LONDON (NYTIMES) – When Mr Rishi Sunak kicked off his campaign for leader of Britain’s Conservative Party and prime minister on Saturday (July 23), his choice of venue – a tire shop in the market town of Grantham – felt almost inevitable.
Grantham is the birthplace of Mrs Margaret Thatcher, an icon of the right who looms large in every Conservative leader contest, but never more so than in these economically straitened times.
Mr Sunak and his opponent, Ms Liz Truss, are both competing to wrap themselves in the mantle of Mrs Thatcher, who was prime minister from 1979 to 1990.
Each is casting themselves as the true heir to her free-market, low-tax, deregulatory revolution at home, and her robust defence of Western democracy abroad.
“We must be radical,” declared Mr Sunak, who, like Ms Truss, served in the government of Prime Minister Boris Johnson and is responsible for some of the economic policies he now proposes to sweep away.
The agenda Mr Sunak is championing, he told the party faithful, was “common-sense Thatcherism”.
But experts on Mrs Thatcher say the candidates are cherry-picking the legacy of the woman known as the Iron Lady, emphasising the crowd-pleasing elements while glossing over the less appetising ones, like some tax increases in 1981, during the depths of a recession, at a time when she was determined to curb runaway inflation.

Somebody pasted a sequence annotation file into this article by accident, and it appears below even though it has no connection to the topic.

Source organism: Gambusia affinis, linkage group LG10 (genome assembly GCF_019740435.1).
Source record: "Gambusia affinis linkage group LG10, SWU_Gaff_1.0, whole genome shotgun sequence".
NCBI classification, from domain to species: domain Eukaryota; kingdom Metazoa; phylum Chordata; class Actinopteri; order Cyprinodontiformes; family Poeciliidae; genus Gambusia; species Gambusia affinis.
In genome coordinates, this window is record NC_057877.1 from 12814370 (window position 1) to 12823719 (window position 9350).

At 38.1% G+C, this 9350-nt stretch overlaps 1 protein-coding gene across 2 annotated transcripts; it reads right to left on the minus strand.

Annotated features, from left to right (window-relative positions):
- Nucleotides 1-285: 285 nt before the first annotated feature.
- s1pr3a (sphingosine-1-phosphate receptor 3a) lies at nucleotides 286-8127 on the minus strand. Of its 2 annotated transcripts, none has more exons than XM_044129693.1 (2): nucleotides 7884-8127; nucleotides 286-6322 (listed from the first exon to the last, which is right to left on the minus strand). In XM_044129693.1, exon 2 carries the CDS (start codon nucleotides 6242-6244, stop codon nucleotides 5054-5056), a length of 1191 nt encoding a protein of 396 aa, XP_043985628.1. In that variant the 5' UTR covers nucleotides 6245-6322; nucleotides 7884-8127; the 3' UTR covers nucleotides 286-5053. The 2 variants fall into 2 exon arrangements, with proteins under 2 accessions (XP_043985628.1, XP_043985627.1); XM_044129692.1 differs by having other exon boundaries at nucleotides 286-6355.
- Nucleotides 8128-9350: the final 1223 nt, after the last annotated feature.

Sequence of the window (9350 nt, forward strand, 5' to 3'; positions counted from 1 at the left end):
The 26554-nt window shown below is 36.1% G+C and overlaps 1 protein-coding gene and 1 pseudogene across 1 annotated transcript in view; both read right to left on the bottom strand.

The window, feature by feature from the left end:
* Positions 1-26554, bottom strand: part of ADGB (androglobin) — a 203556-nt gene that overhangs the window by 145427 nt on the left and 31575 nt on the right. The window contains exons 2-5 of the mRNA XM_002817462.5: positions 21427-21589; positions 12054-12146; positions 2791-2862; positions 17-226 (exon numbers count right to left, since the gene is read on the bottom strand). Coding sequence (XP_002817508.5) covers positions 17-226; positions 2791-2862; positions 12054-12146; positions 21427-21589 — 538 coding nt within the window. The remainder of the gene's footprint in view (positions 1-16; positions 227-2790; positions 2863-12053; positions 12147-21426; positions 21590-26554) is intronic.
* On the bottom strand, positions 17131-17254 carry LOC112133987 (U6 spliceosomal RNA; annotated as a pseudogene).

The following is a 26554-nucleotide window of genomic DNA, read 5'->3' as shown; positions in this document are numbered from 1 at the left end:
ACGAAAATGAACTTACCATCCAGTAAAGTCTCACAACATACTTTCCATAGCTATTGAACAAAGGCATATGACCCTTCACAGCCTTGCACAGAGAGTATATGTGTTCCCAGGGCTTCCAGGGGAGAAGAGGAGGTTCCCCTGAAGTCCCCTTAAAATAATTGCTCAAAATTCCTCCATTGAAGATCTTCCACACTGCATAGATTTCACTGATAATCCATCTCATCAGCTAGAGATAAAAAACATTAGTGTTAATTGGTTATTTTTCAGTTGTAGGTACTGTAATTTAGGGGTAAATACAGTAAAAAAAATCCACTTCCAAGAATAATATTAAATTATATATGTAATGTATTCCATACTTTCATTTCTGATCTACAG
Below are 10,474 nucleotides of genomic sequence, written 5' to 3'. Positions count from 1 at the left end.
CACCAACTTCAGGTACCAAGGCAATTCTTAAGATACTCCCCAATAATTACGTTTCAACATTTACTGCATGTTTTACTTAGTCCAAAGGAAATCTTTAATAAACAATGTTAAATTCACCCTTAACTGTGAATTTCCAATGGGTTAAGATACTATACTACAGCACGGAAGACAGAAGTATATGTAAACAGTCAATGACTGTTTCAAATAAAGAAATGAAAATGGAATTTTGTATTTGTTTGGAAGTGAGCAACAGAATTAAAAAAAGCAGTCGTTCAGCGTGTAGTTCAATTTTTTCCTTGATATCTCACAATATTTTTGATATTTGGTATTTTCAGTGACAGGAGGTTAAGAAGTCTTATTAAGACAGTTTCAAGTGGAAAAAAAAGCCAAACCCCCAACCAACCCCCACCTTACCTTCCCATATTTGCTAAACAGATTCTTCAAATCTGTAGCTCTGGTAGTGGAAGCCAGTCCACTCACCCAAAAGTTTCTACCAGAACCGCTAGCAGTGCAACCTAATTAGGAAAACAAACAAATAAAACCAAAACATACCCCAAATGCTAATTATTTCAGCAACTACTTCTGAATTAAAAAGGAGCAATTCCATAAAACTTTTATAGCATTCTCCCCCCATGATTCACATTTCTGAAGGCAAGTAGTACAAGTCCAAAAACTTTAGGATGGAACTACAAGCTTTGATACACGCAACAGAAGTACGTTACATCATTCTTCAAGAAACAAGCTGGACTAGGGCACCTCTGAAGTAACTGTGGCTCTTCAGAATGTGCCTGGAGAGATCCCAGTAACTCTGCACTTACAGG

“When Rishi and Truss invoke Thatcher, they’re both saying something true, but neither is saying the whole truth,” said Mr Charles Moore, a former editor of The Daily Telegraph who wrote a three-volume biography of Thatcher.
“Truss is right in saying she believed in tax cuts and less regulation,” he said, “but when Rishi says she cared about fiscal responsibility, that is also true.”
While both candidates are promising to cut taxes, Mr Sunak, a former chancellor of the Exchequer, says it can only happen once inflation is tamed.
He accuses Ms Truss, who has said little about fiscal consequences, of telling “fairy tales”.
His approach echoes Mrs Thatcher’s belief in balancing the books and her dislike of borrowing, which she viewed as a burden on future generations.
Yet neither candidate seems to have the stomach to run the full Thatcher playbook.
Like them, she made her bid for Downing Street in an era of soaring inflation and labour unrest, though with much higher tax rates. Her economic shock therapy – which included a hefty increase in the sales tax – tempered inflation, but at the cost of a deep recession and mass unemployment.
It is much simpler to channel Mrs Thatcher, as Ms Truss does, in a stylistic way.
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